Saturday, January 2, 2010

Life of a Working Girl in Mexico City

Here I am (in the funny glasses) with my coworker Sai at my company Christmas party.

My New Years resolution is to begin this blog por fin. I should have begun ages ago, but I’ve been so busy that when I actually have time to sit down and write I am at a loss for words or for where to begin. I want to start by thanking all of the people at Tech that made this scholarship happen for me, Michelle Dion and Jennie Lincoln for writing my wonderful recommendations, Karen Adams and Phil McKnight for guiding me through the application process, and most of all Vicky Galloway for introducing me to the beauties of Mexico and encouraging me to return as often as possible.

I can honestly say that this trip has been incredible since the moment I arrived in late August. We started with a kick-off orientation the first week, learning about Mexican history and culture, speaking with past grantees, visiting cultural sights and getting settled in (unfortunately I got horribly sick and had to spend a whole day in my hotel room ordering chicken soup and watching TV). It was interesting to meet all of the other Fulbrighters and learn about their projects, one studying city planning, another researching pine tree genetics. I met an artist/writer who spent her previous grant walking down Insurgentes Sur, the longest road in México, speaking with locals from different zones of the city and documenting her experiences.

There are over sixty US Fulbrighters living in Mexico this year, ranging from English Teaching Assistants to researchers to professors. I am among a group of ten who received Binational Business Grants to both work and study in Mexico. I chose to apply for the business program because I wanted to gain some work experience before starting law school. Since the beginning of September I have been working at Volaris, a Mexican low-cost airline that follows the business model of Southwest. I chose to work for Volaris because I had studied the Mexican low-cost airline industry in one of my economics courses at Tech.

The atmosphere at Volaris is exciting, because it is one of the first low-cost airlines to take off in Mexico, and since 2006, has risen to become the third largest airline in the country. I work within the marketing team as a commercial strategy analyst. Since I began, my bosses and coworkers have entrusted me with a high level of responsibility and high-profile projects. I started off working under my immediate supervisor Manuel, with whom I get along very well. My first assignment under him, a competitor analysis, resulted in our CEO’s decision to open up new routes to compete with a rival airline. One of my proudest moments so far was hearing him announce the new routes at a marketing luncheon.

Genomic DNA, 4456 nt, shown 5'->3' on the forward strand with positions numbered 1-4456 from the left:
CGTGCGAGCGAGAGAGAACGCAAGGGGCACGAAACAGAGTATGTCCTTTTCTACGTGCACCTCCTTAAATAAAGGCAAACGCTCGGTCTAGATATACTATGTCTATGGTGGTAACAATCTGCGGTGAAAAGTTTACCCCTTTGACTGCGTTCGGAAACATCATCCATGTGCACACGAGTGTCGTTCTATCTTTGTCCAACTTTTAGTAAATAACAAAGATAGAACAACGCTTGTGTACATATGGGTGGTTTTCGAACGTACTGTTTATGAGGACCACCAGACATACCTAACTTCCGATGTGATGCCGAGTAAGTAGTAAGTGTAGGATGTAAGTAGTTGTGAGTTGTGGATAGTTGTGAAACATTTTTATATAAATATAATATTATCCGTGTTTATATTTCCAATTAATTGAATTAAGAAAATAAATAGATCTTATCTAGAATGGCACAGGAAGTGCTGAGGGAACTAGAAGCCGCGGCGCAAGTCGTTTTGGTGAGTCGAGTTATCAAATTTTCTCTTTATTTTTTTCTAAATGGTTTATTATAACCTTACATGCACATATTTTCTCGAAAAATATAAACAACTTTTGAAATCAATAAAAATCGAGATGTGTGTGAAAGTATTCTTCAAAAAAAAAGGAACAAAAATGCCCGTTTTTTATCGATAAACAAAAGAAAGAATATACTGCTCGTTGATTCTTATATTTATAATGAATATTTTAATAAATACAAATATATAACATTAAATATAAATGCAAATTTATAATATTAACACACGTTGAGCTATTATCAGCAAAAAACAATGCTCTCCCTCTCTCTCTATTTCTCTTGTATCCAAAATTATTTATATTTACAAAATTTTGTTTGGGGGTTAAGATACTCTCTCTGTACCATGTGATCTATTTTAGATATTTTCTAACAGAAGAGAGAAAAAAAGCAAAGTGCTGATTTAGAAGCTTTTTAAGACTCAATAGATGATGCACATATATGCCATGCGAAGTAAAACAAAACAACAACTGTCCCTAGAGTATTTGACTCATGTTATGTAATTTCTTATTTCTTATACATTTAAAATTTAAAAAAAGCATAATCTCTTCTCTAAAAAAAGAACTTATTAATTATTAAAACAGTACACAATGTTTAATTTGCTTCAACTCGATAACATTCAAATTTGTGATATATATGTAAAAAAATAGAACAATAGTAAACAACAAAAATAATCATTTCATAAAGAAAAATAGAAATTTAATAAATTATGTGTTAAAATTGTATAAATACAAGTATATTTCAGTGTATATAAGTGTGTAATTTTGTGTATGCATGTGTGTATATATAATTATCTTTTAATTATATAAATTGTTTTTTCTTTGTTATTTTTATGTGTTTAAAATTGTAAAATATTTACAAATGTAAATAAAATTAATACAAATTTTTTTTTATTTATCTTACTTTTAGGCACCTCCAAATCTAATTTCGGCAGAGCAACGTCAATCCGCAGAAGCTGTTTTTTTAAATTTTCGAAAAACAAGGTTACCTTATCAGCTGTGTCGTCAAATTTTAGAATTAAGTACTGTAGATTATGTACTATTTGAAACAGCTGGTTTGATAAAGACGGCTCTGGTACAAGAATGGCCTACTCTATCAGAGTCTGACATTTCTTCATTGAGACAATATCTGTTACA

The project I am working on now, aimed at increasing customer loyalty, will change the face of the airline forever, bringing it onto the global stage. My partner and I presented the project to the CEO and he gave us the green light to move forward. In a few months I will have the opportunity to work with our in-house lawyers on negotiations for this project. I am excited about the prospect of getting some legal experience before going to law school. From the very start, Manuel has made a serious effort to involve me in projects that will help build my professional skills.

Aside from my internship position, I have been taking classes at the business school of ITESM, which has a campus in the Santa Fe neighborhood where I work. The first semester I took a finance and accounting class, and next semester I will be taking an economics course with another business Fulbrighter who also works at Volaris.

I live with two girls from the business program in Colonia Condesa, a beautiful art deco neighborhood close to the center of the city. The neighborhood is full of green spaces, restaurants, book stores, and just about everything one could need to pass the time - if only I had endless amounts of it. I work in Santa Fe, a business and financial district in the far western part of the city. While the commute can be up to an hour each day, it has been worth it to work for Volaris. I started off riding in to work with my boss Manuel, but now I catch a ride with a friend who works close to my office.

Looking back over the past four months, I have to say that one of my favorite aspects of working in Mexico is the business culture itself. Granted, the minimum 9 to 6:30 schedule is tiring, but the work environment is very relaxed and welcoming. In the morning everybody greets everybody else on their team, giving hugs and kissing cheeks and asking about their night or their weekend. The first hour of work is devoted to getting coffee, chatting, and settling in for the day. Lunch is taken late, usually around two, but often lasting an hour and a half or more. My team often goes to lunch as a group, but not to talk about business. In Mexico, coworkers are friends that you enjoy seeing every day, and often see outside of work, rather than people you complain about to your "other" friends. In a word, the work atmosphere is very warm, just like Mexican culture as a whole.

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